She brought the tip of her Oxfords to the tip of his nose. She arrowed her palm at his head. ‘Hand them over.’ The insensate, she had learned, complied little more than the sober, using their state to be awkward. She decided she hadn’t the time and her fingers slid with practiced ease into the back pocket of his slacks. As her fingers encountered the container, she revisited the betrayal in the drawing room along with a chain of betrayals converging into the distance. Nancy’s life had taught her lies can be dressed up in creative way, like shit in a multi-coloured coat. Sheila had a rack of excuses for her only daughter and right now, Nancy would rather not hear Vince’s version of events. She clutched the pill bottle; she clutched the hipflask. She unscrewed the top of the former. She upended it, just as Vince had done so by the oak tree and white pills spilled into her palm.
‘What are these, Mr. Jonas?’ she seethed and flung them into the night. A hiss returned as the pills rebounded against the slabs like dried peas. Vince’s leg twitched. ‘And wasn’t it a little early in the day for this?’ She uncapped the hipflask which bore a Jack Daniels logo. She took a sniff and detected none of the nectar to remind her of home. She sneered and took a nip. The dregs coated her tongue with orange juice. The floor tumbled. A ten-ton arm brought the pill bottle to reading distance and she recognized the label immediately; one that had caused her to preserve its contents from her dispatch down the toilet along with his scotch: paracetamol. And by the amount she had hurled into the night, he had not taken much.
Vince emitted a groan. The security light picked her out. The CCTV picked her out. The monitor screen exhibited her on the lower right holding an empty paracetamol bottle and an empty hipflask that had once contained fruit juice. Vince’s prostrate form and a single crutch lay at her feet. This wasn’t very nurse of her. She had lost the Nora. She should have known. She had permitted the shabbiness of Glebe Hollow to sneak in. What had she become?

Nora by Charles Jay Harwood Chapter 27.1

NANCY changed Vince’s sheets, she administered his antibiotics and wheeled the trolley beside him. She cut, she cleansed, she applied. Vince took everything she gave. She pulled the dressings tight. She could see by his glower that she had been thorough.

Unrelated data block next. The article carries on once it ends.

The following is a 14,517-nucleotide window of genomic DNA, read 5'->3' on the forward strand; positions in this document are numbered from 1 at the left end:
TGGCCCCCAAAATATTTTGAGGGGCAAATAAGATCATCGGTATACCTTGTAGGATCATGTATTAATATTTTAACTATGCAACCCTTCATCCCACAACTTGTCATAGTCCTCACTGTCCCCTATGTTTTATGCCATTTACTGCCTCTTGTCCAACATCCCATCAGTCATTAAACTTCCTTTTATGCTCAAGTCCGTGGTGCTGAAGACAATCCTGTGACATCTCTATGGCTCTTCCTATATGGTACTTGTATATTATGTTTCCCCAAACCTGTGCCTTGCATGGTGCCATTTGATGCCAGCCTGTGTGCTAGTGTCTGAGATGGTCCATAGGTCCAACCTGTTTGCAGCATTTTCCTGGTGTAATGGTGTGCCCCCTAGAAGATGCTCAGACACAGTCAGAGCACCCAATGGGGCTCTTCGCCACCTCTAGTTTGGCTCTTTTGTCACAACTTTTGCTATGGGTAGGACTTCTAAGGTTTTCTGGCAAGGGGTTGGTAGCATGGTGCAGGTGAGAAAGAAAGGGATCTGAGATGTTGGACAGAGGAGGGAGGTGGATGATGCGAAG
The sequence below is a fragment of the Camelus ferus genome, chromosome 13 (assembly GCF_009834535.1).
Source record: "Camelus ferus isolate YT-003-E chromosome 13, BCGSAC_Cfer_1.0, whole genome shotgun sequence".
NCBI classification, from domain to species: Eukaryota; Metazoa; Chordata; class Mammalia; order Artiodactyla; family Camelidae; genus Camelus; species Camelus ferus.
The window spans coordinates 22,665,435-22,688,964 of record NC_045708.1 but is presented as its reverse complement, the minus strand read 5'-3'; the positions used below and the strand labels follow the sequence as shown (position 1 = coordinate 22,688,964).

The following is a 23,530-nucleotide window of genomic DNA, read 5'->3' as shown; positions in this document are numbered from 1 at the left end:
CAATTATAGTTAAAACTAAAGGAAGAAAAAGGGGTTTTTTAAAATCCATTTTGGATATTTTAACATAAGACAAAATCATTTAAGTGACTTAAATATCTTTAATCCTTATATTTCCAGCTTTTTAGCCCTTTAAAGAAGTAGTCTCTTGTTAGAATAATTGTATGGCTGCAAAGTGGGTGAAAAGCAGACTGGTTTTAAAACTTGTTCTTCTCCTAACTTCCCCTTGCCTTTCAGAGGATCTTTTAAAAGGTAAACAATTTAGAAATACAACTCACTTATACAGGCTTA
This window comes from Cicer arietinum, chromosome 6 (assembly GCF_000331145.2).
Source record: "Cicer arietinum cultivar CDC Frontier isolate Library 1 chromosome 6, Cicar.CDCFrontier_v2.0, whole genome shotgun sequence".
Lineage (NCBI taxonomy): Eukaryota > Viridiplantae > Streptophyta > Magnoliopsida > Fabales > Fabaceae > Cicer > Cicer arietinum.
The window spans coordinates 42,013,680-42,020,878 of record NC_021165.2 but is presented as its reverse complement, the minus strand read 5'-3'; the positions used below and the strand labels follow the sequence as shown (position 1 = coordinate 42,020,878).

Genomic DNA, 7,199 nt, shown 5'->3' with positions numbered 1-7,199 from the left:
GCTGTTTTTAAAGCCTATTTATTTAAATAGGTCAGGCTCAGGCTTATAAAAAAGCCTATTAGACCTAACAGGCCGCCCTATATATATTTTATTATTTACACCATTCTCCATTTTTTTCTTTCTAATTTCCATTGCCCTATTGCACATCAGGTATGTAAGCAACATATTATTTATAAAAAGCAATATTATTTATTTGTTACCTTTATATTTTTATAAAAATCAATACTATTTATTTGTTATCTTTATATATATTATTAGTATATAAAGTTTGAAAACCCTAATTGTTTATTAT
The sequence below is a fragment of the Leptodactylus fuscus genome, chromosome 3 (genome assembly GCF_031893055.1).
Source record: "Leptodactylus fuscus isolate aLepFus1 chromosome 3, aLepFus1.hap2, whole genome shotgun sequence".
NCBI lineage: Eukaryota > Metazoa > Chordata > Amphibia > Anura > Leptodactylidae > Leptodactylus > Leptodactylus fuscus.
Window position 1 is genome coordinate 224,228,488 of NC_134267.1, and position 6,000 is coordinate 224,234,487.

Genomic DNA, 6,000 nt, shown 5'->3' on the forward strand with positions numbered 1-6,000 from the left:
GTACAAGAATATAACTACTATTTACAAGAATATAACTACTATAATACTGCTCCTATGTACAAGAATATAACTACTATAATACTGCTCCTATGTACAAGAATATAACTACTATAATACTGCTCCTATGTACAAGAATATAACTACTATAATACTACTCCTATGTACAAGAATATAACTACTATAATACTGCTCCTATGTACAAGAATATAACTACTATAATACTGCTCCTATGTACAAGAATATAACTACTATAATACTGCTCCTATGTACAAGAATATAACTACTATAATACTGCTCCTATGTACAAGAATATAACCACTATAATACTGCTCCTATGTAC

Nancy wheeled the trolley to the kitchen to wash her hands and paused on seeing Henry at the sink. He glanced her way. ‘Oh, hi, Nora.’
Her smile felt stretched. ‘Hi, Henry.’
Henry saw Nancy wanted to use the sink and moved aside. ‘Er…Sorry.’
Nancy stepped forward and flicked the tap. ‘Wasn’t that somethin’?’ he began as Nancy dispensed liquid soap onto her hands. Nancy glanced round to see Henry lift a mug from the table. He blew into the steam. ‘It’s just what the bossy cow deserved.’
Nancy massaged the soap between fingers before letting the hot water surge over.
‘Did you…did you give Mr. Jonas his treatment?’
The bubbles disappeared into a vortex. ‘Yes.’
‘Were you thorough?’
She could picture Henry sipping his tea, awaiting her answer. ‘Yes.’
‘I…I couldn’t help but notice you don’t have latex gloves with your other stuff here. I suppose they just get in the way, don’t they…of being thorough, I mean.’
Nancy let the water cascade even though the soap had vanished. Her fingers nestled beside the whirlpool and decided they would stay there while Henry stood behind her. She heard him plonk his mug down.
‘Well, I suppose I’d best get going,’ His boots squeaked. ‘I’ll be down by the elms if you need me.’ He moved to the back door and paused with a little smile before leaving. ‘Quiet day today…no visitors.’
Nancy had neglected to close the drawing room door earlier. She had forgotten to take vigilance as she cut, cleansed and applied.
The elms couldn’t be seen from here. She would have to stand on the Lakeland slabs at the front of the house to see him. She wasn’t about to make herself visible only to him. Instead, she assembled cheese sandwiches, tea and chocolate digestives to find the drawing room empty. She glanced out to see Vince lurch across the lawn. At first she thought he had seen Henry but quickly realised Vince wasn’t heading for the elms. It seemed Vince was taking a walk. Brows knit, she returned to the kitchen to pack the food in a Tupperware box and brew fresh tea for a flask. She placed everything in a bag and grabbed her coat.